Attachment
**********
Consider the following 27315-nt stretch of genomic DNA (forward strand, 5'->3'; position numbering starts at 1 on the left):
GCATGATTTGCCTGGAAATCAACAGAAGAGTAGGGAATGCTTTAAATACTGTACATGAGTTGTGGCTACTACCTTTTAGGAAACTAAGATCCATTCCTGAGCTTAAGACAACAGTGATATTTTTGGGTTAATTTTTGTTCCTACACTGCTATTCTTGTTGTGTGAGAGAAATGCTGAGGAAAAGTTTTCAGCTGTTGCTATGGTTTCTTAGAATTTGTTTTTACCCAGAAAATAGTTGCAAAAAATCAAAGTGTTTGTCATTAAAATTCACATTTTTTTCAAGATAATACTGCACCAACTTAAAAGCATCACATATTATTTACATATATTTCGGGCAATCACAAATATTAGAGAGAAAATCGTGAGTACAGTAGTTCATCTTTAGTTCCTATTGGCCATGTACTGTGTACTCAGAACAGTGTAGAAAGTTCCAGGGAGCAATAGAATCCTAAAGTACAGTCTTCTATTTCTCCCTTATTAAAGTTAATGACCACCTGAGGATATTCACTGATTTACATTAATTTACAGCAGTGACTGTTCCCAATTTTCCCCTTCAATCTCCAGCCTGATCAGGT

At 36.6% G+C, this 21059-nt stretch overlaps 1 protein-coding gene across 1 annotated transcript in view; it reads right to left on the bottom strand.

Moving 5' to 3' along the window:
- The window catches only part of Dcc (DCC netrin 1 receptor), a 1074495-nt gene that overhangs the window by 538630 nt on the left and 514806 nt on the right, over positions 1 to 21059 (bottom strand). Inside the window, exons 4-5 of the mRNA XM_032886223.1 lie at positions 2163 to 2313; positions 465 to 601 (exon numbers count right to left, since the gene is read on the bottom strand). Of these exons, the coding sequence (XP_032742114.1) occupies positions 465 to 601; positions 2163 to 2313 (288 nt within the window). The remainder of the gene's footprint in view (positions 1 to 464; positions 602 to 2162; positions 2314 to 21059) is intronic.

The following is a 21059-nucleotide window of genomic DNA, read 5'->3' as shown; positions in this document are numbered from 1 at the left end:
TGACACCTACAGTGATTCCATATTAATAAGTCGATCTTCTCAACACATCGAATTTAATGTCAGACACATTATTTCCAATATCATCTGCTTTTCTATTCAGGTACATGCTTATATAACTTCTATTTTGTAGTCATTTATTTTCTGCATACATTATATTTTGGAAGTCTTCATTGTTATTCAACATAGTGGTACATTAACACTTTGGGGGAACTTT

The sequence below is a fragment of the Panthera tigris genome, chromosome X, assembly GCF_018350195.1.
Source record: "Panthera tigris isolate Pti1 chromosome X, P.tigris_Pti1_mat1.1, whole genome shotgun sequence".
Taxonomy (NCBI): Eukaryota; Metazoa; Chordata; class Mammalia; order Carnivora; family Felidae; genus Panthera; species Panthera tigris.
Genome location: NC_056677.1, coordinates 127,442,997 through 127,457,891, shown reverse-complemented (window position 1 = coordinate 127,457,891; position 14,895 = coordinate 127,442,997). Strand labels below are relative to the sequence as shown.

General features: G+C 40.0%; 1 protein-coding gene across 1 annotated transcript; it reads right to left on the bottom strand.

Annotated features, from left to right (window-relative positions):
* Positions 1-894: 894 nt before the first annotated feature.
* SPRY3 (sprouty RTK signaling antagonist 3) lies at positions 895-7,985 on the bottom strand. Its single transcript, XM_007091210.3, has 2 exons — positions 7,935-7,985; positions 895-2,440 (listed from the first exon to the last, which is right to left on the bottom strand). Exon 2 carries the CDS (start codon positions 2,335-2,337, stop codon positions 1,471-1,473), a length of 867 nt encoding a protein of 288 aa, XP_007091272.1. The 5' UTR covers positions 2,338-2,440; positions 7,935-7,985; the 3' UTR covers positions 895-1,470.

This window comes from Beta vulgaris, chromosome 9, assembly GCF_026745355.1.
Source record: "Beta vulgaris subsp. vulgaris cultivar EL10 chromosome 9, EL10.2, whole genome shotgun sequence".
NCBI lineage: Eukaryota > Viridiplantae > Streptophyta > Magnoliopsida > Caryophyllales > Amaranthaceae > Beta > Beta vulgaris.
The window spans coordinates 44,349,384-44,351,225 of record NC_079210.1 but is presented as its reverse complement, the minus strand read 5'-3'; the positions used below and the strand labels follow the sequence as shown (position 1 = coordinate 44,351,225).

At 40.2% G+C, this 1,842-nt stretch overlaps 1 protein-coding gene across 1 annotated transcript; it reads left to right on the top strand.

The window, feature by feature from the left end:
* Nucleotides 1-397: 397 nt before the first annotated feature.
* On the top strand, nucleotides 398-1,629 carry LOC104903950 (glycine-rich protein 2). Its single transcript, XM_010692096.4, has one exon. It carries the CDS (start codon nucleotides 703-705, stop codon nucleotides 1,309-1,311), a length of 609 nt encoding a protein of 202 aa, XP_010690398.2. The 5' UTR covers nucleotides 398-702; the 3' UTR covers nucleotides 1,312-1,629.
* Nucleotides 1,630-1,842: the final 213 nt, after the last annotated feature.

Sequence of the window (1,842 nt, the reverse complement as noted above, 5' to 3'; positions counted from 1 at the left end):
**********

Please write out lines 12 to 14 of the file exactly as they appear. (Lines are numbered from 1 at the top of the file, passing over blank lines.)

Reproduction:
General features: G+C 40.0%; 1 protein-coding gene across 1 annotated transcript; it reads right to left on the bottom strand.

Annotated features, from left to right (window-relative positions):
* Positions 1-894: 894 nt before the first annotated feature.